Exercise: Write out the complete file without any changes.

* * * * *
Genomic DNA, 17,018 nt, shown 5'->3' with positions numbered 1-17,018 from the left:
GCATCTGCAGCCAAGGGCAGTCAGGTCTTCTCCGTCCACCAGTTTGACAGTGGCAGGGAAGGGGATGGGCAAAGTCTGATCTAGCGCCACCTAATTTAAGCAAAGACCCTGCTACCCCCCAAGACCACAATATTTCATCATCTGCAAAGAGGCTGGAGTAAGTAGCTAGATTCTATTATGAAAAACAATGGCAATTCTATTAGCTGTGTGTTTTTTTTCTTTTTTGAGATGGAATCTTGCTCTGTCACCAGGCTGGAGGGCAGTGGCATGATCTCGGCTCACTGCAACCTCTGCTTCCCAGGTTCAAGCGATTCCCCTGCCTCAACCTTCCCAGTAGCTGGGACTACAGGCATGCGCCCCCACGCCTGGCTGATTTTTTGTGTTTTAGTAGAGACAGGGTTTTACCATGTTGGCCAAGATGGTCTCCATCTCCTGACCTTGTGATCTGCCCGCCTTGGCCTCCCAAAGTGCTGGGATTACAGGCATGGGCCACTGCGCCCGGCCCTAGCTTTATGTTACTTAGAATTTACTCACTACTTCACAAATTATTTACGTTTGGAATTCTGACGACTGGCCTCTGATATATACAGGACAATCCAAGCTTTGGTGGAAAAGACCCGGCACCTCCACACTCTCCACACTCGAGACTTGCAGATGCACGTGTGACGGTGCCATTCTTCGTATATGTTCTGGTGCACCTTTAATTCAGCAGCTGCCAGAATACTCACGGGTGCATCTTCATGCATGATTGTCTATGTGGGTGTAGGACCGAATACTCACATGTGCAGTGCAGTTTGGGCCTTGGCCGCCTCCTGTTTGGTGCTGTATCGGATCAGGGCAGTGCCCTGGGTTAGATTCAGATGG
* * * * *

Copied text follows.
Genomic DNA, 17,018 nt, shown 5'->3' with positions numbered 1-17,018 from the left:
GCATCTGCAGCCAAGGGCAGTCAGGTCTTCTCCGTCCACCAGTTTGACAGTGGCAGGGAAGGGGATGGGCAAAGTCTGATCTAGCGCCACCTAATTTAAGCAAAGACCCTGCTACCCCCCAAGACCACAATATTTCATCATCTGCAAAGAGGCTGGAGTAAGTAGCTAGATTCTATTATGAAAAACAATGGCAATTCTATTAGCTGTGTGTTTTTTTTCTTTTTTGAGATGGAATCTTGCTCTGTCACCAGGCTGGAGGGCAGTGGCATGATCTCGGCTCACTGCAACCTCTGCTTCCCAGGTTCAAGCGATTCCCCTGCCTCAACCTTCCCAGTAGCTGGGACTACAGGCATGCGCCCCCACGCCTGGCTGATTTTTTGTGTTTTAGTAGAGACAGGGTTTTACCATGTTGGCCAAGATGGTCTCCATCTCCTGACCTTGTGATCTGCCCGCCTTGGCCTCCCAAAGTGCTGGGATTACAGGCATGGGCCACTGCGCCCGGCCCTAGCTTTATGTTACTTAGAATTTACTCACTACTTCACAAATTATTTACGTTTGGAATTCTGACGACTGGCCTCTGATATATACAGGACAATCCAAGCTTTGGTGGAAAAGACCCGGCACCTCCACACTCTCCACACTCGAGACTTGCAGATGCACGTGTGACGGTGCCATTCTTCGTATATGTTCTGGTGCACCTTTAATTCAGCAGCTGCCAGAATACTCACGGGTGCATCTTCATGCATGATTGTCTATGTGGGTGTAGGACCGAATACTCACATGTGCAGTGCAGTTTGGGCCTTGGCCGCCTCCTGTTTGGTGCTGTATCGGATCAGGGCAGTGCCCTGGGTTAGATTCAGATGG